The durable power of attorney for health care takes effect anytime the patient loses the ability to make his or her own health care decisions. Unlike the living will, the patient does not need to be terminally ill or suffering from an irreversible coma.

What treatments are covered?

The durable power of attorney for health care document allows a patient to name someone with broad or specific powers to provide consent or refusal for any type of health care. Durable powers of attorney for health care are very flexible documents, allowing both the naming of someone to make decisions for the patient when the patient is unable to do so, and the specification of the treatments that the patient wants or does not want to receive.

Who can be given durable power of attorney for health care?

Anyone over the age of 18 can be named except for the doctor (or those employed by the doctor) who is providing care to the patient. The person named has no legal obligation to serve and is not responsible for the financial costs associated with treatment.

Who can complete a durable power of attorney for health care?

Any adult of sound mind may complete a durable power of attorney for health care. Living wills and durable powers of attorney for health care are often prepared without the assistance of lawyers by using standard forms. The durable power of attorney for health care document must be witnessed by two adults or notarized. Such documents and procedures vary by state.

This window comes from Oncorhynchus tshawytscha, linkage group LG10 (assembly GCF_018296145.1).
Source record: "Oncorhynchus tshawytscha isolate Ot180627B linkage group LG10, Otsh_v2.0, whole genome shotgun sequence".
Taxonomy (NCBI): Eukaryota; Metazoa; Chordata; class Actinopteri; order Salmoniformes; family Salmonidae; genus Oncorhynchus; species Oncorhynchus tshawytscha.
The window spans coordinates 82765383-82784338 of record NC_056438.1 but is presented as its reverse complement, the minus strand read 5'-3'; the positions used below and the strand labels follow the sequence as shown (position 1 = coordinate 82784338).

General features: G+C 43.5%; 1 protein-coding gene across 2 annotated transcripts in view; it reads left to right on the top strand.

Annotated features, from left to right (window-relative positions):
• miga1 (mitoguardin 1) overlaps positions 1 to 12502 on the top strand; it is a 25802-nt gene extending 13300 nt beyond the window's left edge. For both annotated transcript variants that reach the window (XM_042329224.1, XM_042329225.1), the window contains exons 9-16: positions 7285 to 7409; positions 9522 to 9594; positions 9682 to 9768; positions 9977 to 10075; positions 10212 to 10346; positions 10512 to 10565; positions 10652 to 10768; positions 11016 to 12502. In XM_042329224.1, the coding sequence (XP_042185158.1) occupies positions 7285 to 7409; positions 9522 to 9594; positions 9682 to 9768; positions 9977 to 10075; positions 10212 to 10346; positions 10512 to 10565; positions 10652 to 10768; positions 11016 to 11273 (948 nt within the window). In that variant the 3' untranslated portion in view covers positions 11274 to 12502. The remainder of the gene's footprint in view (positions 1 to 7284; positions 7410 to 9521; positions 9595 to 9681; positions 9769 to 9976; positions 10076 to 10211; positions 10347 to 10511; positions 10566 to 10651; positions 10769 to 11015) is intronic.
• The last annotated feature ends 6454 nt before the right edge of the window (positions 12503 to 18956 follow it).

Can more than one durable power of attorney be named?

Only one person can serve at a time, but other individuals can be named as successor agents if the first individual named as the agent is not able or is unwilling to serve.

Can a durable power of attorney for health care be revoked?

The patient can revoke a durable power of attorney for health care at any time and in any manner by simply tearing up the durable power of attorney for health care document, expressing orally to witnesses the desire to revoke the document, or in writing. Health care professionals who witness such revocations should document them in the medical record.

How are the living will and durable power of attorney for health care implemented?

Both documents, called advanced directives, require that two doctors determine that the patient has lost the capacity to make health care decisions. A living will has the additional requirement that the patient must be suffering from a terminal condition or is in an irreversible coma.

What are some other differences between the durable power of attorney for health care and the living will?